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An economy of words
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Sometimes, Tink — usually in a gentle way but a bit abrupt at other times — will tell me I’m taking too long to explain something. This happens never when he has time to enjoy a long story but when he’s in a rush with much to do.
“Can you give me the Yankee version of this story? I don’t have time for the Southern telling.” I always think my stories are worth an investment of time and Tink does normally but not always.
I’ll make a face at him. “Yes, I can but it will be your loss because it’s actually an interesting story.”
The Southern version always includes who’s kin to who, who killed who, who almost killed who, and then, usually, I veer off into a personal recollection of one of the minor characters. Perhaps I should tell you that Tink’s patience is tried when I am telling this kind of story over something simple such as how the kale wasn’t fresh at one grocery and how I had to tell the produce manager, whom I’ve known for 20 years, then I went to another store where kale wasn’t any fresher but was double the price. I included the history of the grocery store and the cost of milk.
Tink took a deep breath. “Did you get the kale?”
I don’t believe in “a few words” when “a lot of words” cost the same: free. Since I’m Scotch-Irish and like to get my money’s worth, why wouldn’t I want to use more than less?
Recently, quite by accident, I discovered that economy of words can be quite effective, though. I had flown to New York to take care of a piece of family business for Tink. On the flight up, I picked up a germ which started a sinus infection. By the return flight a few days later, I had lost my voice. There was a drunk redneck on the plane. I’m talking out-of-the-backwoods wearing a John Deere hat and a Lynyrd Skynyrd black tee shirt. We were on a small jet leaving from an airport in an affluent area of New York so he stuck out as much as the dirt track drivers I once encountered in the lobby of the The Wilshire Hotel (location of Pretty Woman) in Los Angeles. They had key chains hanging from their pockets and were sipping alcohol from plastic cups with little umbrellas.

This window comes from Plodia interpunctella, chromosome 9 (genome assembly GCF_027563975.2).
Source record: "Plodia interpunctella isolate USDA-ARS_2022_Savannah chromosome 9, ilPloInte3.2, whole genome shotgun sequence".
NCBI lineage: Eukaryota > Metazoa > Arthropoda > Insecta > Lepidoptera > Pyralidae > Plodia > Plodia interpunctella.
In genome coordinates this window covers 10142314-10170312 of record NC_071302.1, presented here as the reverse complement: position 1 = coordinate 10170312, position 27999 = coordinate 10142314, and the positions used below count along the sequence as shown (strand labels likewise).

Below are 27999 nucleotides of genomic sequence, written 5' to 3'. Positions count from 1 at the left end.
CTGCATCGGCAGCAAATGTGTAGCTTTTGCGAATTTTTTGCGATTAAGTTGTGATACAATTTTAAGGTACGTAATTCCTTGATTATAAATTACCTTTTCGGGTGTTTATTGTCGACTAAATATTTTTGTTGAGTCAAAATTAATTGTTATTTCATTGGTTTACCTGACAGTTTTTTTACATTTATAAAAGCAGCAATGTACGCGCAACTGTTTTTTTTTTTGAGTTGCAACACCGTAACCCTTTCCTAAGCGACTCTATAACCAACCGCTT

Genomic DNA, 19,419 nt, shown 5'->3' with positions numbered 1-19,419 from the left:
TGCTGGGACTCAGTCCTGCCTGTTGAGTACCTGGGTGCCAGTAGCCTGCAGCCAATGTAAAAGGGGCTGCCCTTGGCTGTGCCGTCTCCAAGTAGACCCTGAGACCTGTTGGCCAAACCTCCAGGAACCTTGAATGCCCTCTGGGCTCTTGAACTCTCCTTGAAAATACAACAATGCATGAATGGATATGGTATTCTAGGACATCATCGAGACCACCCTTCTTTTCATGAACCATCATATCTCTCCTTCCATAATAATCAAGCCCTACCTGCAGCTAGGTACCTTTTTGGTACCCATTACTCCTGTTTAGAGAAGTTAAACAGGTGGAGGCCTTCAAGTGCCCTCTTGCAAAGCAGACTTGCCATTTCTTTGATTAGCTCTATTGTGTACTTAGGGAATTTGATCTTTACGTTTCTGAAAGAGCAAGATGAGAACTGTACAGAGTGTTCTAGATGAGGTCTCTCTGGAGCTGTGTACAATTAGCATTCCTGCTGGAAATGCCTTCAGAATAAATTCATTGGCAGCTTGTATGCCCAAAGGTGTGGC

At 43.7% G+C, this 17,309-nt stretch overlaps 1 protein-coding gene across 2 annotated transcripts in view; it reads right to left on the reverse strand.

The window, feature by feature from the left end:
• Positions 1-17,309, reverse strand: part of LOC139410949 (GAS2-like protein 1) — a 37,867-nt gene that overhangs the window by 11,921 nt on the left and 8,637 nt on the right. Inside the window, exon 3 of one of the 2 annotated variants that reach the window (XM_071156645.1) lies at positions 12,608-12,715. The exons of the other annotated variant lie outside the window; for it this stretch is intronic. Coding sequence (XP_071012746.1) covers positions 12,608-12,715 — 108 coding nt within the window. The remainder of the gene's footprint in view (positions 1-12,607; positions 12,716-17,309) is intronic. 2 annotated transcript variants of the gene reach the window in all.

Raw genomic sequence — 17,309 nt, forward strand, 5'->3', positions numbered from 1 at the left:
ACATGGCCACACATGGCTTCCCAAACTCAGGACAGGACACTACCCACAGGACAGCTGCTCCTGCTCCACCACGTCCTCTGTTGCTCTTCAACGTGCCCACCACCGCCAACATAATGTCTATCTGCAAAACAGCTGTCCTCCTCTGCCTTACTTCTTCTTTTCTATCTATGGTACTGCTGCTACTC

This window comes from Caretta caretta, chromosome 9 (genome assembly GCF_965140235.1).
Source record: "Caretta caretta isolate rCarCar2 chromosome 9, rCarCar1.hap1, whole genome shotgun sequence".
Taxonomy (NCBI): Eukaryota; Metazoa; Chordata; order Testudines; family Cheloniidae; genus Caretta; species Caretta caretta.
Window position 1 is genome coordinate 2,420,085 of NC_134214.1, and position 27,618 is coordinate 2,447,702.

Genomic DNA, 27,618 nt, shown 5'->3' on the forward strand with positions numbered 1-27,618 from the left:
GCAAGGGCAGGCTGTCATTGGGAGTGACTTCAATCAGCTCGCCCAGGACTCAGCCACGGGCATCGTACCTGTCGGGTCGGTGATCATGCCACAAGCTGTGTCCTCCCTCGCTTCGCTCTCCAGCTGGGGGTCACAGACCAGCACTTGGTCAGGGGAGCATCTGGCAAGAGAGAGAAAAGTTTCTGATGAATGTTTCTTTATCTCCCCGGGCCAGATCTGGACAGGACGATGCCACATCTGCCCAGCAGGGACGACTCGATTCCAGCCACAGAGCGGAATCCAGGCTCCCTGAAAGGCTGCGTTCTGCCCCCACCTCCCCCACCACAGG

He was sitting behind me on the opposite side, slumping over and slurring words he used loudly. Halfway through the trip, I got up, passed his seat, and went to the one tiny bathroom. In seconds, someone was there, jerking the door, and pulling with great might and clatter, making all amounts of noise until I opened the door.
The drunk in the Lynyrd Skynyrd tee shirt. “Oh ma’am! I’m sorry! I didn’t know nobody was in there.” My first thought was “That didn’t occur to you when the door was locked and the lighted sign said “Occupied”? But because I had no voice, I said nothing. I waved it away his words and shook my head then squeezed by him in the aisle. When the plane landed, I thought, “Good. I can get away from him.”
I took my time deplaning then headed to the tram for baggage claim. There were five cars on the tram and wouldn’t you know that I picked the one with the same drunk on it? He began his blubbering apology again. The only thing worse than a crying drunk is a sorry drunk. And I don’t mean that in the Southern way of being “sorry-no-account.” I mean one who is apologizing.
But since I couldn’t speak. It was easily handled. Again, I waved away his apology and, unsmiling, shook my head. He retreated and acted wounded. Put in his place.
Tink is right. Sometimes no words are better.

Ronda Rich is the best-selling author of What Southern Women Know. Visit to sign up for her free weekly newsletter.